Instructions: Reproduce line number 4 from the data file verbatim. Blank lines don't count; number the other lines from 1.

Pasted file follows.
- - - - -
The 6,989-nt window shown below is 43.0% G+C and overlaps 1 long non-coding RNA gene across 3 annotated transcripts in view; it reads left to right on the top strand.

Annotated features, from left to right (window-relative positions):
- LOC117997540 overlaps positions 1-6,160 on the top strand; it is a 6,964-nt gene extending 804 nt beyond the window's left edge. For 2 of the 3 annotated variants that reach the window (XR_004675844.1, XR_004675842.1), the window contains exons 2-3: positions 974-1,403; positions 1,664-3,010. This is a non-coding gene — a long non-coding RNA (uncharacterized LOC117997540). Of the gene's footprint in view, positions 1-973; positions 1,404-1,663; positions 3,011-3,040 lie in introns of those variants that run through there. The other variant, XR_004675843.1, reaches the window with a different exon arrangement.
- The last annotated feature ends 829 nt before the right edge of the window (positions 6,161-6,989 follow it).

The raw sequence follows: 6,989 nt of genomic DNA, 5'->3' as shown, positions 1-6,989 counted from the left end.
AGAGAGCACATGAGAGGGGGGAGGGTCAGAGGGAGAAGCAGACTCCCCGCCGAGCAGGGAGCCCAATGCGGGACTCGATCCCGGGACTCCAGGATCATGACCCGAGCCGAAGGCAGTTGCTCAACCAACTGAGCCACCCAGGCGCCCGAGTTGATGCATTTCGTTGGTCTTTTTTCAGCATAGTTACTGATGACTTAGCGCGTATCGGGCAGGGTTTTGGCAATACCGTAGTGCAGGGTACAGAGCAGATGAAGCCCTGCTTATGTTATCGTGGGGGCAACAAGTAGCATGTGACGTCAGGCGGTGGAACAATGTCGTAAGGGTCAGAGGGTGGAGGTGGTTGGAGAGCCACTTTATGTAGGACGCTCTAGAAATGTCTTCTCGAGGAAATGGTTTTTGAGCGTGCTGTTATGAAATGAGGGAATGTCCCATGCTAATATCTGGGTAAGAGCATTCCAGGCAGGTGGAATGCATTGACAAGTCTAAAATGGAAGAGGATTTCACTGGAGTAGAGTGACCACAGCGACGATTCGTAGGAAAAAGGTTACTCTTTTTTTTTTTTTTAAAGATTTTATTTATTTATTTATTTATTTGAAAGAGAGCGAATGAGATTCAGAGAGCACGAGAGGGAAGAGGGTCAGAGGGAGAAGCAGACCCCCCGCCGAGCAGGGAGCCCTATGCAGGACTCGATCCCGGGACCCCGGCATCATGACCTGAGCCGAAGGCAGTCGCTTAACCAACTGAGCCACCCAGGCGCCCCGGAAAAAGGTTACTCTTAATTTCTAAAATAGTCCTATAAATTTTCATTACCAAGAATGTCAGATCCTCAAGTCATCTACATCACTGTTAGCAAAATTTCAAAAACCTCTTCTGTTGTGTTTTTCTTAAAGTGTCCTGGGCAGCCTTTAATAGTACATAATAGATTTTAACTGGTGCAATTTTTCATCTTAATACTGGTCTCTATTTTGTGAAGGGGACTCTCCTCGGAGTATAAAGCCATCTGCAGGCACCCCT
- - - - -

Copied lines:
- The last annotated feature ends 829 nt before the right edge of the window (positions 6,161-6,989 follow it).